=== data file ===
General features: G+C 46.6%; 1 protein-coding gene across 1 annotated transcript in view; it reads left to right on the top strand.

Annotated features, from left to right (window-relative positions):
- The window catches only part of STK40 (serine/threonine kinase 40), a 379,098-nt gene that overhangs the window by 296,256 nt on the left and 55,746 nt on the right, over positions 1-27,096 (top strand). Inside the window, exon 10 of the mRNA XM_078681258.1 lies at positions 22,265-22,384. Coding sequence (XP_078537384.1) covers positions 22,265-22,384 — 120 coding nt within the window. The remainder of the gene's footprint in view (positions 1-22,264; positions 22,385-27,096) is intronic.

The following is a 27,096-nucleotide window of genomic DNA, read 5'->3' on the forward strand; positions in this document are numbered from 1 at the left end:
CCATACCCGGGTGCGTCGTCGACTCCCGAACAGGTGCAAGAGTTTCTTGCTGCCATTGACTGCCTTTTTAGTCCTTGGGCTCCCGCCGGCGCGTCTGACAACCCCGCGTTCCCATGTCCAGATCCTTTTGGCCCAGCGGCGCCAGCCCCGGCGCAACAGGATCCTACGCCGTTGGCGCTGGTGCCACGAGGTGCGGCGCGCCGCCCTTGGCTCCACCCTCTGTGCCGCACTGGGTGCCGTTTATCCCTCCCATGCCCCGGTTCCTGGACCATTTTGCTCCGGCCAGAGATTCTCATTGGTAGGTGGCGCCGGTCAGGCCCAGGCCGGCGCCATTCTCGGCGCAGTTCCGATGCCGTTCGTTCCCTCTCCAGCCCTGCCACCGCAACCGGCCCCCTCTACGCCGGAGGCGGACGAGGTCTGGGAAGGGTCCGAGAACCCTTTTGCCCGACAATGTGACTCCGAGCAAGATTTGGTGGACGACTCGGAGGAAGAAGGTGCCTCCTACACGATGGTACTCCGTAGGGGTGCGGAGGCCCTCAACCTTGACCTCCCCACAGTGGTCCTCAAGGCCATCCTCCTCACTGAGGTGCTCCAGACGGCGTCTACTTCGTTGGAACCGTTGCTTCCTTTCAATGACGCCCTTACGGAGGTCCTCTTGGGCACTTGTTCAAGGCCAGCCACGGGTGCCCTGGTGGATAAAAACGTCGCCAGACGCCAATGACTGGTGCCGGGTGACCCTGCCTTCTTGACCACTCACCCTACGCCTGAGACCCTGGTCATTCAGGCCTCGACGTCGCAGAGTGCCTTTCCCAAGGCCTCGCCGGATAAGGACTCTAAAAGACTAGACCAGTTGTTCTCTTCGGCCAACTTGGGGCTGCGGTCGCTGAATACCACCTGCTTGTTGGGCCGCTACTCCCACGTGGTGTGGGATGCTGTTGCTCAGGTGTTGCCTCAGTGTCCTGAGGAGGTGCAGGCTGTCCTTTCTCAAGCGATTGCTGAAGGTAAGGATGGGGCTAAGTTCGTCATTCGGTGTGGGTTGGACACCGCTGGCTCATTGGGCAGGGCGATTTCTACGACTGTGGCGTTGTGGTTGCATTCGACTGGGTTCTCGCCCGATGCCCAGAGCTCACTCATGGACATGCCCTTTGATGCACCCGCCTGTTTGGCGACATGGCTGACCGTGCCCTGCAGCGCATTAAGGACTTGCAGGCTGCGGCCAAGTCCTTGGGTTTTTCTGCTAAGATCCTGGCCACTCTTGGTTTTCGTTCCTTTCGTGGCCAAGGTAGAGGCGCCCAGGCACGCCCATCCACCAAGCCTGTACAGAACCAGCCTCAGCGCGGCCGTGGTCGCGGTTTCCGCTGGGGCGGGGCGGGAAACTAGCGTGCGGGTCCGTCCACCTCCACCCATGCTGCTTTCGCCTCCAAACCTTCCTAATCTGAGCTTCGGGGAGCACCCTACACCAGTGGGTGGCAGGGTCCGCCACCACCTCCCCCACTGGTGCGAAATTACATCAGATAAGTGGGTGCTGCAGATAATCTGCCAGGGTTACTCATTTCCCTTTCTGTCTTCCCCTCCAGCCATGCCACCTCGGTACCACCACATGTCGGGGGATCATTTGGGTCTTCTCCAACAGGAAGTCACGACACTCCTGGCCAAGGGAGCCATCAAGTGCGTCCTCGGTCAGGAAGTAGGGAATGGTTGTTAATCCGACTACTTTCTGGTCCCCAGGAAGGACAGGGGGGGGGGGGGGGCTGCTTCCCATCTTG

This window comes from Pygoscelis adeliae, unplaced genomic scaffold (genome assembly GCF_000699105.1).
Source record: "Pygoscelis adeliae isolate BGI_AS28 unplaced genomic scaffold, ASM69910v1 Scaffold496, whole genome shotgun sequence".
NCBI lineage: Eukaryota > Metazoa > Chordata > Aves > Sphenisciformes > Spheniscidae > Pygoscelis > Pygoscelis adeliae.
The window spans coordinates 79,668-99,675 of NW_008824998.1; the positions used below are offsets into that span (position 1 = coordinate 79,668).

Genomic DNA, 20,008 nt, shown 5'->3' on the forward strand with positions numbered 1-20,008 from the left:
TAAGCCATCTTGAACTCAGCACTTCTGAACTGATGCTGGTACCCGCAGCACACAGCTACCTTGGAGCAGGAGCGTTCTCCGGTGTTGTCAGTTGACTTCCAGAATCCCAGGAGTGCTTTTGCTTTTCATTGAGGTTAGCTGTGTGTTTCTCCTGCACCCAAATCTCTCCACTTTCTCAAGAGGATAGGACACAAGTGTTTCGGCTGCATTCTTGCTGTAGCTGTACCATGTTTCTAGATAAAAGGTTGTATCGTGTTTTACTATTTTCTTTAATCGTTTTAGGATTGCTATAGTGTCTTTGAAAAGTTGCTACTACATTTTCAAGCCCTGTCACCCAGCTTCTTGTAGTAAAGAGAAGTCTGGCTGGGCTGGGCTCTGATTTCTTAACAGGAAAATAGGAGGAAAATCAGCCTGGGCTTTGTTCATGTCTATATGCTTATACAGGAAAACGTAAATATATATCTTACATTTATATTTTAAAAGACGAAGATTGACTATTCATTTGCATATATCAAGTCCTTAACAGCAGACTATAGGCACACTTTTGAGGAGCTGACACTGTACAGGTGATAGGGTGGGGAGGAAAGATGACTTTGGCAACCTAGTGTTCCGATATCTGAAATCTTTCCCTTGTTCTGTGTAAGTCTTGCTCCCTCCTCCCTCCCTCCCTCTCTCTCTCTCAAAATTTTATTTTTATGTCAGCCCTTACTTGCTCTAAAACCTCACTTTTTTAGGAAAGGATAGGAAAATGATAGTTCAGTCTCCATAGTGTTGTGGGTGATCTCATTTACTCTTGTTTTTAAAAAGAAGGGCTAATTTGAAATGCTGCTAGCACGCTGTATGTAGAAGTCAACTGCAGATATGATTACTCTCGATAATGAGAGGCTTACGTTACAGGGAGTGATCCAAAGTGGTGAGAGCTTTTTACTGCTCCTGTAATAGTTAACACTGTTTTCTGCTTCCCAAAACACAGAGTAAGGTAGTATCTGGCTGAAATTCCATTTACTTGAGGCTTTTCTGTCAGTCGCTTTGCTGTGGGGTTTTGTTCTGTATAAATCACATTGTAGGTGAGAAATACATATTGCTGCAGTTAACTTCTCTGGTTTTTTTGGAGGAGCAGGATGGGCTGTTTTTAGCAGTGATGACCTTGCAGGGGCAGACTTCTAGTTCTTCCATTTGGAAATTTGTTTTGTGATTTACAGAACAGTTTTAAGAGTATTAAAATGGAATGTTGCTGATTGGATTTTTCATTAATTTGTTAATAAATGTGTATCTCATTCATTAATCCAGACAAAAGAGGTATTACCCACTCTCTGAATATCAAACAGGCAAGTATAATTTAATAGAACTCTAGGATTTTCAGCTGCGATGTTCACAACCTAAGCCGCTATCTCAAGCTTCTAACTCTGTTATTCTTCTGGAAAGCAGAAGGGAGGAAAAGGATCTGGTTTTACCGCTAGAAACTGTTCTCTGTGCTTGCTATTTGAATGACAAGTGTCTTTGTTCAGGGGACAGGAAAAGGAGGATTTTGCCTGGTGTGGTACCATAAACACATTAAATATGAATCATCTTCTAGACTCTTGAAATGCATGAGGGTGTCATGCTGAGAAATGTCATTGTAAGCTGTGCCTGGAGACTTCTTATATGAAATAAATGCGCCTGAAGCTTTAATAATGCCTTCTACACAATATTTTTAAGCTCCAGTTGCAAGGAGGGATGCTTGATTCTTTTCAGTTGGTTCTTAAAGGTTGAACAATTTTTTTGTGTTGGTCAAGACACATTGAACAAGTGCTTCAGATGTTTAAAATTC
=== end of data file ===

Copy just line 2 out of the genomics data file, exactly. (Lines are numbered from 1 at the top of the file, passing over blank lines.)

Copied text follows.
Annotated features, from left to right (window-relative positions):